One of my blogging besties, Kate at The Less-Refined Mind, has this to add:
“There are so many bloggers around today, and our number is growing all the time. If you want to stand out from the crowd, you need to shine. And despite the crass cliché, your best way of doing so is to simply be yourself: nobody can replicate that.”
6. More on being consistent
One more thing to add on consistency: publish blog posts consistently too. It doesn’t need to be daily, weekly or monthly but do try to show up.
Firstly, it will keep your own momentum going so you don’t ditch your blog before it’s had a chance to flourish. Secondly, your readers, as they grow, will like to know when they can expect you. I post one to four times per week, every week. So there’s always at least one new post to read.
7. Product reviews
Whilst this isn’t the top point, most of the questions I get are how to start reviewing products. Or how do mummy bloggers make money. Over the years I’ve reviewed hundreds of products that my family uses. Now, I’m asked daily to review more. A brand, or their PR, will contact me and ask if they can send me their product in return for me reviewing it on my blog. In the early days, I said yes to almost everything. So I would spend weeks testing out a product and hours writing about it on my blog. All in return for something that might have only cost $5. So think about the time and effort that goes in to reviews because my review posts take the absolute longest to put together. Testing, taking photos, editing photos…it takes a long time.
However I love sharing the stuff we love – it’s what my blog is about. If you want to start reviewing products, you don’t need to wait until a brand or PR approaches you. Look around and see what products you and your family already use, have tested and love. Review those! Then when you publish the review, share it on social media and tag the brand – they might well read your post and share it with their audience. It’s also a lovely way to start that first conversation with that brand. If they love the style of your review, your honestly in sharing your opinion (pros and cons) or your images, they might well want to collaborate with you on more reviews in the future.
8. What can you blog about?
Well firstly, it’s your blog and you can blog about anything you choose!
But if you’re stuck for topic ideas, think about what you’re passionate about. What are your mum friends interested in? What parenting questions do they have that you can potentially answer on your blog?
What can you share about yourself or your family? A family holiday, a day out, your best ways to help your child with something. The list is endless but it needs to be something you’re genuinely interested in and passionate about. There’s no fun in writing about subjects that don’t interest you, so don’t do it.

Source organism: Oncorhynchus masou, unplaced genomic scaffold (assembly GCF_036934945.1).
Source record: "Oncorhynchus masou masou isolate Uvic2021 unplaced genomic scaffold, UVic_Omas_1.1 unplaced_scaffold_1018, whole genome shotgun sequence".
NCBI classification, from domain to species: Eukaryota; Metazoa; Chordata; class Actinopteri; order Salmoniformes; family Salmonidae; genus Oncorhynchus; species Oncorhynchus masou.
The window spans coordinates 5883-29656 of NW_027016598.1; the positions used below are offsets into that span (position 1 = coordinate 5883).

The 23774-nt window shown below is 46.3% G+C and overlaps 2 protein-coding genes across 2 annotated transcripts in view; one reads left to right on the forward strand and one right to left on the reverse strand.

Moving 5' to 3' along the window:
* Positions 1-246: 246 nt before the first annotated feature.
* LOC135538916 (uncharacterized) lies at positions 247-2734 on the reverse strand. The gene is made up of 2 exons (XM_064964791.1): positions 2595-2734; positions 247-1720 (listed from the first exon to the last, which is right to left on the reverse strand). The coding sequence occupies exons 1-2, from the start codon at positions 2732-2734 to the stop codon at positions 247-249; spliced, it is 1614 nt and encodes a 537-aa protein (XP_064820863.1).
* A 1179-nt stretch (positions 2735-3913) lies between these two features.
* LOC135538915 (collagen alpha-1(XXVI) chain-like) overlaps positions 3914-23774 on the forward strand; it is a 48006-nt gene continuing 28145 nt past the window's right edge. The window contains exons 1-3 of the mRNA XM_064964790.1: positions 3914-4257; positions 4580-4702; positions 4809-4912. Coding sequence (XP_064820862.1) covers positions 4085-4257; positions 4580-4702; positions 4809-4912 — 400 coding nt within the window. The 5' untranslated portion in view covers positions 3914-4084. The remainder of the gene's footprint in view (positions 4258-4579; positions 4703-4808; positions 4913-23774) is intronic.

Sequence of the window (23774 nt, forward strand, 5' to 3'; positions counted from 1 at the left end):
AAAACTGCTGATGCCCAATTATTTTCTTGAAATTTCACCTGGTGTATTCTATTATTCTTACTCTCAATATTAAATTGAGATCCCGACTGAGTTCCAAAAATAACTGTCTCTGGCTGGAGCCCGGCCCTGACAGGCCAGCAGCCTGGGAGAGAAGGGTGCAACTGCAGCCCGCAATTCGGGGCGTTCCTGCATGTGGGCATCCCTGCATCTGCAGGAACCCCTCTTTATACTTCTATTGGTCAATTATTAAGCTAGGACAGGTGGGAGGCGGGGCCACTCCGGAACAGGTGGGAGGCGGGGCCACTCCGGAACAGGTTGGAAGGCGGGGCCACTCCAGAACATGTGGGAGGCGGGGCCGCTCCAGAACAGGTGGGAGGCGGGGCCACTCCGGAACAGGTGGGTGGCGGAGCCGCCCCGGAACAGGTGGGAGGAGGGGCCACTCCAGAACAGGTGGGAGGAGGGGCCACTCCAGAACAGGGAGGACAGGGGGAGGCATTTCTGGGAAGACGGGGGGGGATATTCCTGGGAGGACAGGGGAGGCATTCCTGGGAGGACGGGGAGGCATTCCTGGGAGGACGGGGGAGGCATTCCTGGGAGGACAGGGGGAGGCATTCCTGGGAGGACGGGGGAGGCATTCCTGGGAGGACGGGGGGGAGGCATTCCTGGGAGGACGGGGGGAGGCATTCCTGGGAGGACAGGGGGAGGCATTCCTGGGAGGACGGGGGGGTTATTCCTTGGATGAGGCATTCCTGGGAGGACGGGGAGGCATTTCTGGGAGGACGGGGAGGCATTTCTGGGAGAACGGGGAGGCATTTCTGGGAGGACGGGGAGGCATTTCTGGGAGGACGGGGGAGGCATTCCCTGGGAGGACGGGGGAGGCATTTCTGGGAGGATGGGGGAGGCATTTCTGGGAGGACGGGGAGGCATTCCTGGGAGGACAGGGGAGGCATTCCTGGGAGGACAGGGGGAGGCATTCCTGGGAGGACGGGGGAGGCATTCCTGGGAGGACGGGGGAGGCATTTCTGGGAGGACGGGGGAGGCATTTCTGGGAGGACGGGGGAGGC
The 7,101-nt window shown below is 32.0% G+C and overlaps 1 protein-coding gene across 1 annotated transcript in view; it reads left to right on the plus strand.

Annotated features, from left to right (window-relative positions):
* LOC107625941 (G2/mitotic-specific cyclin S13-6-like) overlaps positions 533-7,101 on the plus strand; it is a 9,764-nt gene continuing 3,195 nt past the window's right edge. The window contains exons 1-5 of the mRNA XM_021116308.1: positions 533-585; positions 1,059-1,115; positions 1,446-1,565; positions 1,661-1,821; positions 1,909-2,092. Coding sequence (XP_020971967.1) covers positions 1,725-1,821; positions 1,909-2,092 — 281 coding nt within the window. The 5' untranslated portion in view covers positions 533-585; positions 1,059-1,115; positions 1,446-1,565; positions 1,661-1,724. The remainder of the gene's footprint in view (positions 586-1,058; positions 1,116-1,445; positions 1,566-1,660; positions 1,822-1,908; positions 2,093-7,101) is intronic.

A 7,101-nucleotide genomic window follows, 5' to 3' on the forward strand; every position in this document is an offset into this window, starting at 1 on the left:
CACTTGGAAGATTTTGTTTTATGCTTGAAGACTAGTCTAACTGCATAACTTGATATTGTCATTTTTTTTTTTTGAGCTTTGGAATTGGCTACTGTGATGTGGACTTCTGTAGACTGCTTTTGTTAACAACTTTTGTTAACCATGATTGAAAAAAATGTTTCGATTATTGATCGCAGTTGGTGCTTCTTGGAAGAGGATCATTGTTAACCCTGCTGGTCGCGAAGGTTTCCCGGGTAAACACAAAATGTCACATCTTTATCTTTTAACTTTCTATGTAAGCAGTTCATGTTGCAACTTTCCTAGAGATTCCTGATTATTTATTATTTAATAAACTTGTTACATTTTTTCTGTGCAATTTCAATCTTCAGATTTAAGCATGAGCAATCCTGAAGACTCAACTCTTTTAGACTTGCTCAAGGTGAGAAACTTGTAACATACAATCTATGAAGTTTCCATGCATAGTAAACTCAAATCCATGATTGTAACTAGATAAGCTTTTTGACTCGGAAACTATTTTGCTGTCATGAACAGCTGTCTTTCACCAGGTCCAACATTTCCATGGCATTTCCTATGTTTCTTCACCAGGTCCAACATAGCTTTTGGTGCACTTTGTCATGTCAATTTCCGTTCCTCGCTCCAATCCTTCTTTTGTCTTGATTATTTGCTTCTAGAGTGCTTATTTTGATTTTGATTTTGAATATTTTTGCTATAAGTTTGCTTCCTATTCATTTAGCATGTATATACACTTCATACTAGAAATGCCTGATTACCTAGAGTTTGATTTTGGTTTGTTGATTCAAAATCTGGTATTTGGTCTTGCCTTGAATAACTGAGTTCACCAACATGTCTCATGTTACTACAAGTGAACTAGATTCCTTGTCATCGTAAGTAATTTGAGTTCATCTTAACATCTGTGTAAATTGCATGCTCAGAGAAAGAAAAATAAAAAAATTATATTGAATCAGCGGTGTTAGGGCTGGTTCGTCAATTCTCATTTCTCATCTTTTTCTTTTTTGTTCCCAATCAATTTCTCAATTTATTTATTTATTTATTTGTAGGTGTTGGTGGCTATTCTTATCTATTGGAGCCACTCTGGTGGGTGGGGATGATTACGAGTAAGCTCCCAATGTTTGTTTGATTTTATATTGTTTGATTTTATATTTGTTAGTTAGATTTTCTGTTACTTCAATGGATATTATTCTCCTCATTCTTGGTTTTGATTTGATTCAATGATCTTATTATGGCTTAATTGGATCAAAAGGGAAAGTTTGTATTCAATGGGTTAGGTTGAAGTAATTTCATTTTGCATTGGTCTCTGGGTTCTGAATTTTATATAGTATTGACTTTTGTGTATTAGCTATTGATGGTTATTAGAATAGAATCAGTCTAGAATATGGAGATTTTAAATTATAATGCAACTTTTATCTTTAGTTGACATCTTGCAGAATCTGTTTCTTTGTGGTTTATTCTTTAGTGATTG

9. Get involved in the blogging community
One of the all time best things about being a blogger, is the blogging community you can become a part of. I’m lucky to be a part of both the Australian and UK parenting blogging community and I find the support and advice on all things parenting, let alone blogging, is amazing.
So get to know the bloggers you aspire to be like. Subscribe to their blogs, read and comment on their blog and social media posts. Share their stuff. IF you like their stuff – be genuine. But get on their radar and make friends.
Ask questions, I’m sure they will be only too happy to help. I wish I’d asked more in the early months instead of assuming that a big blogger wouldn’t want to help me.
Mummy Bloggers get a pretty bad rap sometimes but I personally love the community I’m in. I’ve met some amazingly talented women, with unique voices and their own story to tell. I’ve also had the chance to meet up with many of my Aussie blogging peers at a couple of blogging events here: Kidsbusiness and ProBlogger.
10. Why you shouldn’t be a Mummy Blogger
Of course, blogging isn’t for everyone. Many start a blog and quickly realise that they don’t have the passion or the time for it and stop. My friend Karen, at Tales of a Twin Mum, has some advice on this, especially when it comes to turning your blog into a business:
Some of my faves
If you’re looking for inspiration on whose blog to follow, here are some of my faves. They’re bloggers, who are also mums. Just don’t call them a Mummy Blogger!
- The Less-Refined Mind
- Maxabella Loves
- Fat Mum Slim
- You Baby Me Mummy
- What the Redhead Said
- Amy Treasure
- Honest Mum
If you’re not sick of the term “mummy blogger” by now and still want to be one – then get started! Give it a go, take the plunge – it might be just the outlet you need.
- Declutter your Digital Life – FREE Challenge!
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I hope my little tips on how to be a mummy blogger helped you – good luck!